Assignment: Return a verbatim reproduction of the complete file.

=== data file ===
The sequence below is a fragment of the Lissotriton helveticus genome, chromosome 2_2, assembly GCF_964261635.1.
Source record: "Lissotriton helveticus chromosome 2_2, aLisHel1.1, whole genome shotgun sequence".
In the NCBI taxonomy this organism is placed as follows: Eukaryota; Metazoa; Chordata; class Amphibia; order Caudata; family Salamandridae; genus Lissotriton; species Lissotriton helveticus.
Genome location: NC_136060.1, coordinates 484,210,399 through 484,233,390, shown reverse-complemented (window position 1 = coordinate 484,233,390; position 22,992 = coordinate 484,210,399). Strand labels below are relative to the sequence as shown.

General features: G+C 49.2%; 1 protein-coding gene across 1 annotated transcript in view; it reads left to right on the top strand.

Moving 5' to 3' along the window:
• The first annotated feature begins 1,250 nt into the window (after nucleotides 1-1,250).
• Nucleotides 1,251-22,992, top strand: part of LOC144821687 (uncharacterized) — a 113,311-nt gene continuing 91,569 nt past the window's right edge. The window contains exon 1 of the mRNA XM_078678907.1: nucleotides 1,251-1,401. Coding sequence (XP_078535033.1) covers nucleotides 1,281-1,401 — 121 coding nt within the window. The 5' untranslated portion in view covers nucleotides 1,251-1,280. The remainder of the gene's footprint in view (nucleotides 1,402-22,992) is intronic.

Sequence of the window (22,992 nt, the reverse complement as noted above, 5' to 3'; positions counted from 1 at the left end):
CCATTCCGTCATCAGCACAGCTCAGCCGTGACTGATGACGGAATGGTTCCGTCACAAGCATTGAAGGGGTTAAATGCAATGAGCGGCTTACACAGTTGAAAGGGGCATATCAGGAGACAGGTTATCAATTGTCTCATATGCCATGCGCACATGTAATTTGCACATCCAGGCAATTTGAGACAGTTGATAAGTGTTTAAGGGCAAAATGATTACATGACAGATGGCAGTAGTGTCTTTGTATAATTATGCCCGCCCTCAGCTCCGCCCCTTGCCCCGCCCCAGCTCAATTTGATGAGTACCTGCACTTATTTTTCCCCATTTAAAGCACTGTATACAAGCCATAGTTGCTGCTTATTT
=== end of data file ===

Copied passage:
The sequence below is a fragment of the Lissotriton helveticus genome, chromosome 2_2, assembly GCF_964261635.1.
Source record: "Lissotriton helveticus chromosome 2_2, aLisHel1.1, whole genome shotgun sequence".
In the NCBI taxonomy this organism is placed as follows: Eukaryota; Metazoa; Chordata; class Amphibia; order Caudata; family Salamandridae; genus Lissotriton; species Lissotriton helveticus.
Genome location: NC_136060.1, coordinates 484,210,399 through 484,233,390, shown reverse-complemented (window position 1 = coordinate 484,233,390; position 22,992 = coordinate 484,210,399). Strand labels below are relative to the sequence as shown.

General features: G+C 49.2%; 1 protein-coding gene across 1 annotated transcript in view; it reads left to right on the top strand.

Moving 5' to 3' along the window:
• The first annotated feature begins 1,250 nt into the window (after nucleotides 1-1,250).
• Nucleotides 1,251-22,992, top strand: part of LOC144821687 (uncharacterized) — a 113,311-nt gene continuing 91,569 nt past the window's right edge. The window contains exon 1 of the mRNA XM_078678907.1: nucleotides 1,251-1,401. Coding sequence (XP_078535033.1) covers nucleotides 1,281-1,401 — 121 coding nt within the window. The 5' untranslated portion in view covers nucleotides 1,251-1,280. The remainder of the gene's footprint in view (nucleotides 1,402-22,992) is intronic.

Sequence of the window (22,992 nt, the reverse complement as noted above, 5' to 3'; positions counted from 1 at the left end):
CCATTCCGTCATCAGCACAGCTCAGCCGTGACTGATGACGGAATGGTTCCGTCACAAGCATTGAAGGGGTTAAATGCAATGAGCGGCTTACACAGTTGAAAGGGGCATATCAGGAGACAGGTTATCAATTGTCTCATATGCCATGCGCACATGTAATTTGCACATCCAGGCAATTTGAGACAGTTGATAAGTGTTTAAGGGCAAAATGATTACATGACAGATGGCAGTAGTGTCTTTGTATAATTATGCCCGCCCTCAGCTCCGCCCCTTGCCCCGCCCCAGCTCAATTTGATGAGTACCTGCACTTATTTTTCCCCATTTAAAGCACTGTATACAAGCCATAGTTGCTGCTTATTT